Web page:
devices extremely difficult.
Examples of such audio-masking techniques are
subcarrier modulation, hum-injection and
noise controlled pulse position modulation.
The image on the right shows an
SRT-107 with its antenna,
which uses the latter audio-masking technique.
Devices like the SRT-107
were not particularly small by today's standards, but were really
state-of-the-art when they were first introduced.
They could be fitted in a pre-drilled 1 1/8" hole
and were commonly embedded in a building or inside furniture.
It was the CIA's intention to regularly introduce new audio-masking
and modulation techniques, to defeat the Soviet countermeasures.
Development of special surveillance equipment was sometimes carried out
by the CIA's Technical Services Division (TSD), but more commonly by
third parties under CIA contract. In the latter case, the project names
and designators were always assigned by the CIA. Project numbers consisted
of a three letter prefix, followed by 1, 2 or 3 digits. For surveillance
radio equipment, the project designator was generally of the form SRS-150,
in which SRS means Surveillance Radio System.
In such radio systems, receivers are commonly identified with the letters SRR
(Surveillance Radio Receiver), e.g. SRR-150, and transmitters are known
as SRT (Surveillance Radio Transmitter), e.g. SRT-150. Below is a
non-exhaustive overview of known receivers and transmitters (bugs) that follow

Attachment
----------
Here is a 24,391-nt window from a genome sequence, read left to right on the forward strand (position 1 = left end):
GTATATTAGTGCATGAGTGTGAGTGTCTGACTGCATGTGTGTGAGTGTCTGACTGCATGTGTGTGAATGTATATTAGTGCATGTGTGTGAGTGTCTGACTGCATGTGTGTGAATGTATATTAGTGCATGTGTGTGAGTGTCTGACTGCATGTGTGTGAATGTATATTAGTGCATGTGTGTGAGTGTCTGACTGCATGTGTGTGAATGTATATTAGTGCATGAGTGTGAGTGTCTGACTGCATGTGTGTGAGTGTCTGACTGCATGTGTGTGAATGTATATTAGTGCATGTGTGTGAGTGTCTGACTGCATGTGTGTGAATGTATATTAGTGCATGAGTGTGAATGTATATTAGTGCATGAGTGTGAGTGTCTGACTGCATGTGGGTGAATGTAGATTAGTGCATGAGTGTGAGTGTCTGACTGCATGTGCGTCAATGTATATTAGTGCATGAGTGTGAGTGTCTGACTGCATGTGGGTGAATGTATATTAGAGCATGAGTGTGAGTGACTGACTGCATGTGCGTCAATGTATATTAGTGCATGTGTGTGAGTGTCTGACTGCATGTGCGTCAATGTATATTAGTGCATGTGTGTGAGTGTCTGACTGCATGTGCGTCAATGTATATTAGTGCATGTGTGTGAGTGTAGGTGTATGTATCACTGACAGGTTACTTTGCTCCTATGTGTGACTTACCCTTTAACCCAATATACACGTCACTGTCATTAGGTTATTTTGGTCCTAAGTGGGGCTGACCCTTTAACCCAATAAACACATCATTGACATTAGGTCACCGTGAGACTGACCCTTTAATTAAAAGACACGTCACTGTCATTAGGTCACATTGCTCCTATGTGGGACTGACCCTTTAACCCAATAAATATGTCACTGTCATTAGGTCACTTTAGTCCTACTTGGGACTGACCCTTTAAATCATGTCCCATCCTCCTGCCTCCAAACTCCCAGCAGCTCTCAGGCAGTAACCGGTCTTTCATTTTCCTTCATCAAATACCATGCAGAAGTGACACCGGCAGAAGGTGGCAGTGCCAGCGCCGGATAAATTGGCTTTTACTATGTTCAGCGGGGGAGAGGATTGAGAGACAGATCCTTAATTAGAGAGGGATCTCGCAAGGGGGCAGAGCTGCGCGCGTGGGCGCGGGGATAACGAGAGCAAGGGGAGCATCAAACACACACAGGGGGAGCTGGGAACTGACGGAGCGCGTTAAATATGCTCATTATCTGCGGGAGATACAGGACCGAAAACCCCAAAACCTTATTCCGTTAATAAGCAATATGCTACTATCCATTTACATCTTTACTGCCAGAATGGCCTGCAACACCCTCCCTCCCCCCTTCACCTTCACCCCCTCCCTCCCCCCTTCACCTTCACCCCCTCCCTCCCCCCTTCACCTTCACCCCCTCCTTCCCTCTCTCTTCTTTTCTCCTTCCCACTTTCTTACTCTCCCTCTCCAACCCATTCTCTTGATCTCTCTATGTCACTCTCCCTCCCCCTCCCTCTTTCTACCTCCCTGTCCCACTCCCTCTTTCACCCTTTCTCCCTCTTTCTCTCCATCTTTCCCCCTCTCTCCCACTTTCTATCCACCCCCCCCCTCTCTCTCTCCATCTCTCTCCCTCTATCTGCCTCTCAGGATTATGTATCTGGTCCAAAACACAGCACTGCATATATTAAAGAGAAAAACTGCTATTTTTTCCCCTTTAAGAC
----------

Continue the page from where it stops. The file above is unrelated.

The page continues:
these rules. Devices developed under the
Easy Chair (EC) contract
between 1954 and 1960, are an exception to this rule. These devices
commonly have the letters 'EC' in their name.
The following receivers were developed by or for the Technical Services
Division (TSD) of the CIA:
- 50-200 MHz
- 50-400 MHz
- 30-1000 MHz
SRR-100Covert surveillance monitor
1956Easy Chair Passive Element (PE) via radio
1957Easy Chair Passive Element (PE) via telephone line
1958Easy Chair Passive Element (PE) with extended performance
1959Easy Chair ?
1960Multi-channel Easy Chair
1960Wired bugging of on-hook telephone sets
?First generation radio bugs (peanut tubes and transistors)
?Rarely used version
1959All transistor 5 mW bug at the size of a pack of cigarettes
1967300 MHz with audio masking
1969300 MHz with audio masking
1967230-250 MHz with audio masking and switch receiver
?Car Overhearing (CO) bug
1975300 MHz wit SC/Noise audio masking
19741500 MHz bug with sophisticated RP audio masking
Standard continuously-operated FM or AM radio bugs are easily found with a
surveillance receiver that is suitable for the frequency range in
which the bug operates. In addition they can be found accidently by someone
who is searching the frequency spectrum, or as a result of RF interference
with ordinary domestic equipment, such as radio and television sets.
For this reason, the more professional bugs have some kind of audio
masking. Most masking techniques involve the use of subcarrier
modulation (SC), which is easily defeated by a suitable bug tracer.
Others involve the introduction of sophisticated novel modulation
techniques, such as pulse position modulation.
SCAudio modulated onto a subcarrier
SC/HumAudio modulated onto subcarrier, hum injected in the audio band
SC/NoiseAudio modulated onto subcarrier, noise injected in the audio band
PPMPulse position modulation
PPM/RPPulse position modulation with Random Pulse (RP) rejection
PPM/TPPulse position modulation with Tripple Pulse (TP)
PPM/DPPulse position modulation with Dirty Pulse (DP) masking